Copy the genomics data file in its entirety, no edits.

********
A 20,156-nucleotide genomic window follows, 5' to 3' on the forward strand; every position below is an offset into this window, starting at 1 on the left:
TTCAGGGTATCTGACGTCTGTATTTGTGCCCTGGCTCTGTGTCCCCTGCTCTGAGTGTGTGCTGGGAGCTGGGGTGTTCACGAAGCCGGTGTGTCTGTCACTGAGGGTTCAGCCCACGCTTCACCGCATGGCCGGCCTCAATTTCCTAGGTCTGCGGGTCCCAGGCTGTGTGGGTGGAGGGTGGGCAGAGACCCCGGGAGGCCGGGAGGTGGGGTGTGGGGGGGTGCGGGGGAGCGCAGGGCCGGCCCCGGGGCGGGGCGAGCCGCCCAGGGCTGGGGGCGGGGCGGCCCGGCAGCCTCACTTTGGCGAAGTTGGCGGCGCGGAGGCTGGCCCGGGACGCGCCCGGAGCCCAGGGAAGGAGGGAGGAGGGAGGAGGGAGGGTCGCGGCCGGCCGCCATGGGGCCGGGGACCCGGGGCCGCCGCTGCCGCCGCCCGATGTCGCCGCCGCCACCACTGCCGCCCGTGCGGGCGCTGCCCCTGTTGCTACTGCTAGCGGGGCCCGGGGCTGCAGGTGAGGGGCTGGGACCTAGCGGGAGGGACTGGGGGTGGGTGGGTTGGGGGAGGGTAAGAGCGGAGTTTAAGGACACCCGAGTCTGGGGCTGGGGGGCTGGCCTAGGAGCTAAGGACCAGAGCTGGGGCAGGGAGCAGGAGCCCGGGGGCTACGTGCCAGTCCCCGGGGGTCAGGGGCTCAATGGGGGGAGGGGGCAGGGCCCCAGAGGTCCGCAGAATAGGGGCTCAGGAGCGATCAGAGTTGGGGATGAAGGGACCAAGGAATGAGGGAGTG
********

A 20,156-nucleotide genomic window follows, 5' to 3' on the forward strand; every position below is an offset into this window, starting at 1 on the left:
TTCAGGGTATCTGACGTCTGTATTTGTGCCCTGGCTCTGTGTCCCCTGCTCTGAGTGTGTGCTGGGAGCTGGGGTGTTCACGAAGCCGGTGTGTCTGTCACTGAGGGTTCAGCCCACGCTTCACCGCATGGCCGGCCTCAATTTCCTAGGTCTGCGGGTCCCAGGCTGTGTGGGTGGAGGGTGGGCAGAGACCCCGGGAGGCCGGGAGGTGGGGTGTGGGGGGGTGCGGGGGAGCGCAGGGCCGGCCCCGGGGCGGGGCGAGCCGCCCAGGGCTGGGGGCGGGGCGGCCCGGCAGCCTCACTTTGGCGAAGTTGGCGGCGCGGAGGCTGGCCCGGGACGCGCCCGGAGCCCAGGGAAGGAGGGAGGAGGGAGGAGGGAGGGTCGCGGCCGGCCGCCATGGGGCCGGGGACCCGGGGCCGCCGCTGCCGCCGCCCGATGTCGCCGCCGCCACCACTGCCGCCCGTGCGGGCGCTGCCCCTGTTGCTACTGCTAGCGGGGCCCGGGGCTGCAGGTGAGGGGCTGGGACCTAGCGGGAGGGACTGGGGGTGGGTGGGTTGGGGGAGGGTAAGAGCGGAGTTTAAGGACACCCGAGTCTGGGGCTGGGGGGCTGGCCTAGGAGCTAAGGACCAGAGCTGGGGCAGGGAGCAGGAGCCCGGGGGCTACGTGCCAGTCCCCGGGGGTCAGGGGCTCAATGGGGGGAGGGGGCAGGGCCCCAGAGGTCCGCAGAATAGGGGCTCAGGAGCGATCAGAGTTGGGGATGAAGGGACCAAGGAATGAGGGAGTG